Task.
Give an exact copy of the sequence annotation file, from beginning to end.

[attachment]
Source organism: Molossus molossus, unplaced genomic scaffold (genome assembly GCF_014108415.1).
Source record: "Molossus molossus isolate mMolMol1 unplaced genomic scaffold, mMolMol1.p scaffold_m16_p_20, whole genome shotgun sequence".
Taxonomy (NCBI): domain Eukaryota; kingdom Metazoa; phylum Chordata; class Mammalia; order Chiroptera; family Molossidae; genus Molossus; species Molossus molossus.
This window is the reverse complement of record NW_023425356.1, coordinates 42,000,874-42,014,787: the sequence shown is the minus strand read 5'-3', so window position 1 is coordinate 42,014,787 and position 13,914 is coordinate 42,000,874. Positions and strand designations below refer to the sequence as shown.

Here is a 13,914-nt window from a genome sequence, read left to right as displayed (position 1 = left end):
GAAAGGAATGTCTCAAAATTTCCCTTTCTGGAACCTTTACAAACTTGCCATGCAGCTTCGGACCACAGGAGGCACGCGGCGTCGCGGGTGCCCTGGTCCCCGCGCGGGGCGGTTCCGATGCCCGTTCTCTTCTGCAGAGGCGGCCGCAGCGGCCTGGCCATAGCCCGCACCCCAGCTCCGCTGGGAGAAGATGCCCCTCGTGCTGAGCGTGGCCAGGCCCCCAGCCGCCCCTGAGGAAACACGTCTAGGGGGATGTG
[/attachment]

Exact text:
Source organism: Molossus molossus, unplaced genomic scaffold (genome assembly GCF_014108415.1).
Source record: "Molossus molossus isolate mMolMol1 unplaced genomic scaffold, mMolMol1.p scaffold_m16_p_20, whole genome shotgun sequence".
Taxonomy (NCBI): domain Eukaryota; kingdom Metazoa; phylum Chordata; class Mammalia; order Chiroptera; family Molossidae; genus Molossus; species Molossus molossus.
This window is the reverse complement of record NW_023425356.1, coordinates 42,000,874-42,014,787: the sequence shown is the minus strand read 5'-3', so window position 1 is coordinate 42,014,787 and position 13,914 is coordinate 42,000,874. Positions and strand designations below refer to the sequence as shown.

Here is a 13,914-nt window from a genome sequence, read left to right as displayed (position 1 = left end):
GAAAGGAATGTCTCAAAATTTCCCTTTCTGGAACCTTTACAAACTTGCCATGCAGCTTCGGACCACAGGAGGCACGCGGCGTCGCGGGTGCCCTGGTCCCCGCGCGGGGCGGTTCCGATGCCCGTTCTCTTCTGCAGAGGCGGCCGCAGCGGCCTGGCCATAGCCCGCACCCCAGCTCCGCTGGGAGAAGATGCCCCTCGTGCTGAGCGTGGCCAGGCCCCCAGCCGCCCCTGAGGAAACACGTCTAGGGGGATGTG